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WhatsApp denies it's selling out to Google in $1bn deal

Mobile messaging megalodon WhatsApp has denied it's in talks with Google over a rumoured $1bn acquisition.

Mobile messaging megalodon WhatsApp has denied it's in talks with Google over a rumoured $1bn acquisition.

The company's head of business development, Neeraj Arora -- who used to work for Google -- told AllThingsD the deal wasn't happening, and declined to comment further.

The rumour, which originated in a post on Digital Trends earlier this week, ruffled feathers among fans of large amounts of money, but also users worried Google might change their beloved service in some way.

"Google scans and stores all details of you. It's like Facebook but more sneaky. I'd prefer they didn't buy WhatsApp," wrote an anonymous CNET UK reader yesterday.

The possible advantage of Google buying the app, which I mooted yesterday, was a possible expansion into tablet and desktop apps. That's currently not possible because WhatsApp is tied to your phone number, which means it can use your phone's address book but can't escape the confines of your pocket.

"I would like to see desktop, Web and of course tablet clients for WhatsApp," wrote reader Tom Kelsall. "The advantage over Google Messenger/Talk is that it's tied to a phone number and pulls your contact list, checking who is on WhatsApp automatically and doesn't show those who aren't. With only a phone client it's quite limited in function."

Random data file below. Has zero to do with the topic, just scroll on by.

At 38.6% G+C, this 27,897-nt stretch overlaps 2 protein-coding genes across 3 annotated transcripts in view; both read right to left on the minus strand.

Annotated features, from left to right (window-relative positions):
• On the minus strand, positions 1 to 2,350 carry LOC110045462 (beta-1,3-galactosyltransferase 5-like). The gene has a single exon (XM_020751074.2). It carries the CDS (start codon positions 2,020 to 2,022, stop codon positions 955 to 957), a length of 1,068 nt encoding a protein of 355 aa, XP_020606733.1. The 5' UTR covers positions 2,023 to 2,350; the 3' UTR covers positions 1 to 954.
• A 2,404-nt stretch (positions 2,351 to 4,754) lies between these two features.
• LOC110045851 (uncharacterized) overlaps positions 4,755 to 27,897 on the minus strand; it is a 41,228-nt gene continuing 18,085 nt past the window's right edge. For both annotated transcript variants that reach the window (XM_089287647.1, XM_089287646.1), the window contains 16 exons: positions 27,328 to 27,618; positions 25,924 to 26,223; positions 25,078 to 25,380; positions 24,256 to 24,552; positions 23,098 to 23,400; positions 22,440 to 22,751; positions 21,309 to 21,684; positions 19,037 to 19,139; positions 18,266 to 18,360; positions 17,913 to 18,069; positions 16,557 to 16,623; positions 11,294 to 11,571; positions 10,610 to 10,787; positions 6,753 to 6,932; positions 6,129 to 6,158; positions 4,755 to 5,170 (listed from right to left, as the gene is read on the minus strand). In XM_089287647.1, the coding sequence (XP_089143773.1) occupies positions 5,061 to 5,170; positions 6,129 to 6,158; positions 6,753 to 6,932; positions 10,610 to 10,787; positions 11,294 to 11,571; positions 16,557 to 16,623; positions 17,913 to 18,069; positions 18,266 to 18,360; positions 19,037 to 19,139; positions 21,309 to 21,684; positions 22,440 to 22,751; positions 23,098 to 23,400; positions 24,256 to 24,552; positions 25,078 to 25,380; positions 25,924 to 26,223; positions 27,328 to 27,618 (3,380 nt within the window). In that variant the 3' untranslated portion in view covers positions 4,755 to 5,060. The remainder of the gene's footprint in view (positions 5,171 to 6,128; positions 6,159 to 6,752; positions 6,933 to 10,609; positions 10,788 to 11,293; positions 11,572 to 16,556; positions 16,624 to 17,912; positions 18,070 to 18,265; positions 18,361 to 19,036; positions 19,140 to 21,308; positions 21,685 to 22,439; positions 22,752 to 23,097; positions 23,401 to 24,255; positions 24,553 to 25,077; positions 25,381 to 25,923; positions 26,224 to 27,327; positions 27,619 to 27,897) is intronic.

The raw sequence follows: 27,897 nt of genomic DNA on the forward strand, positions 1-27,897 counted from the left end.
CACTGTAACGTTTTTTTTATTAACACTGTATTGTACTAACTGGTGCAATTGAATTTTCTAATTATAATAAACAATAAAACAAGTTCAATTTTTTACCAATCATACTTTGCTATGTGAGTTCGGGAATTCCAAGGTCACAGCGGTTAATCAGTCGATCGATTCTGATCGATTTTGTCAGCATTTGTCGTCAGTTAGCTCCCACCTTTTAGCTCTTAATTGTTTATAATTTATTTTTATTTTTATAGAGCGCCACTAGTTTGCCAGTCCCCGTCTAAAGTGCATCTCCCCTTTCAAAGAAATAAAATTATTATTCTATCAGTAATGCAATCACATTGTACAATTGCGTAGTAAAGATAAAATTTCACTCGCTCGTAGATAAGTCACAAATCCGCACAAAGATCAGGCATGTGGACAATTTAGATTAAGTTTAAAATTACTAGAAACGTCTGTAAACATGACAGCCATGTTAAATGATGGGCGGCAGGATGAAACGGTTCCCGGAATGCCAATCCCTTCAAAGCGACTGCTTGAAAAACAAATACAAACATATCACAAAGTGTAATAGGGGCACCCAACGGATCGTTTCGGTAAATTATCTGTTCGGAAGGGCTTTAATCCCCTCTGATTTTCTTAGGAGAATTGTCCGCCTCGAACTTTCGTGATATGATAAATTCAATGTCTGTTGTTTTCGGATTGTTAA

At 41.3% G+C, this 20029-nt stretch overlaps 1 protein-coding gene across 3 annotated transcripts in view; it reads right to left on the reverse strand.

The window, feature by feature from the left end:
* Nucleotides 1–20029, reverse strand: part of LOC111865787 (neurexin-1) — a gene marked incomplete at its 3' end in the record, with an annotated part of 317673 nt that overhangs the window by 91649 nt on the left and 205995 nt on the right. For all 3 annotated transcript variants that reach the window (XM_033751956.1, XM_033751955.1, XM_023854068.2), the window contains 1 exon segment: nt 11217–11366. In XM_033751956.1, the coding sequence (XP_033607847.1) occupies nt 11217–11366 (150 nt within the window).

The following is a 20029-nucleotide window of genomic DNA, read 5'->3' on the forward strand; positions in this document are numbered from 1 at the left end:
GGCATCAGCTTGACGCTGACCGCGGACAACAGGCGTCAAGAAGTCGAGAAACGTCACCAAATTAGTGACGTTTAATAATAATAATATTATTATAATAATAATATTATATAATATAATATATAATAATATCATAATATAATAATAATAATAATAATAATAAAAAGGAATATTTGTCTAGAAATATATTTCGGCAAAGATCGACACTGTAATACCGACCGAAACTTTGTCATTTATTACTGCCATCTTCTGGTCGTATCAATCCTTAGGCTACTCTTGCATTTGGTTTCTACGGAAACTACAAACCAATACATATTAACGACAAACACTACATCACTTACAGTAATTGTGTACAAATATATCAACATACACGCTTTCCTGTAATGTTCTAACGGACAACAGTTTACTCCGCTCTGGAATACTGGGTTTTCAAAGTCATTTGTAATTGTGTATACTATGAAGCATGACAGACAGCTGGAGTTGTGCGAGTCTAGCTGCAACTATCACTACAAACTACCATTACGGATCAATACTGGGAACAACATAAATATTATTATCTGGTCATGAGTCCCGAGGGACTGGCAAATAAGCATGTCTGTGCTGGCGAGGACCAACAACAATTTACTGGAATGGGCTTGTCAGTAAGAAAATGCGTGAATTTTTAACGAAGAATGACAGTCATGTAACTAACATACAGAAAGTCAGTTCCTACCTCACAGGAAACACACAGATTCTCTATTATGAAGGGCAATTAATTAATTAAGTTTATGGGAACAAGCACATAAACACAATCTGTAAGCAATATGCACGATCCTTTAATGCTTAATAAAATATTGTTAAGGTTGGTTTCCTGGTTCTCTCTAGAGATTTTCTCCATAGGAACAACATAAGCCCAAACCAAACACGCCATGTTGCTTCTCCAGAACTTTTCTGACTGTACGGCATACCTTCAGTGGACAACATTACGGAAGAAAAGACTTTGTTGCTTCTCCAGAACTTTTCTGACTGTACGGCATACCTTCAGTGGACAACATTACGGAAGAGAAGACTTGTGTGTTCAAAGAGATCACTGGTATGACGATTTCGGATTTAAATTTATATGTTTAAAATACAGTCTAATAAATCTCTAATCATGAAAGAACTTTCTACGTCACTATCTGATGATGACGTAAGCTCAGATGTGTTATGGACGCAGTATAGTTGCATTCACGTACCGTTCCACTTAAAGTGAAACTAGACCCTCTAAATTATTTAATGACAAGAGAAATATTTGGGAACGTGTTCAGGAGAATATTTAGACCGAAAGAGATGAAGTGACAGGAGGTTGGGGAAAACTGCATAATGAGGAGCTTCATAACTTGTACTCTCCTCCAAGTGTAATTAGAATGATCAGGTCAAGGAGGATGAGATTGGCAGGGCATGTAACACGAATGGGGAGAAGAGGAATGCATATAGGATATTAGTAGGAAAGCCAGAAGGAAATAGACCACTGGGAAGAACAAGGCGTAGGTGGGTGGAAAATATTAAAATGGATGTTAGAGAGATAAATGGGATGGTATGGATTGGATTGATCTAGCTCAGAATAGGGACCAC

WhatsApp's appeal is based on its simplicity and unlimited messaging, for only 65p per year on Android, and free on iPhone after you pay 69p for the app. The iPhone app will change to match the yearly fee model sometime later this year, the company has announced.

A partnership with Google would seem to be an awkward fit, after WhatsApp has been vocal on how much it dislikes ads. "We want WhatsApp to be the product that keeps you awake... and that you reach for in the morning. No one jumps up from a nap and runs to see an advertisement," it wrote in a blog post last year. As a small company with a huge number of users, however, it'll always be a prime target for takeover.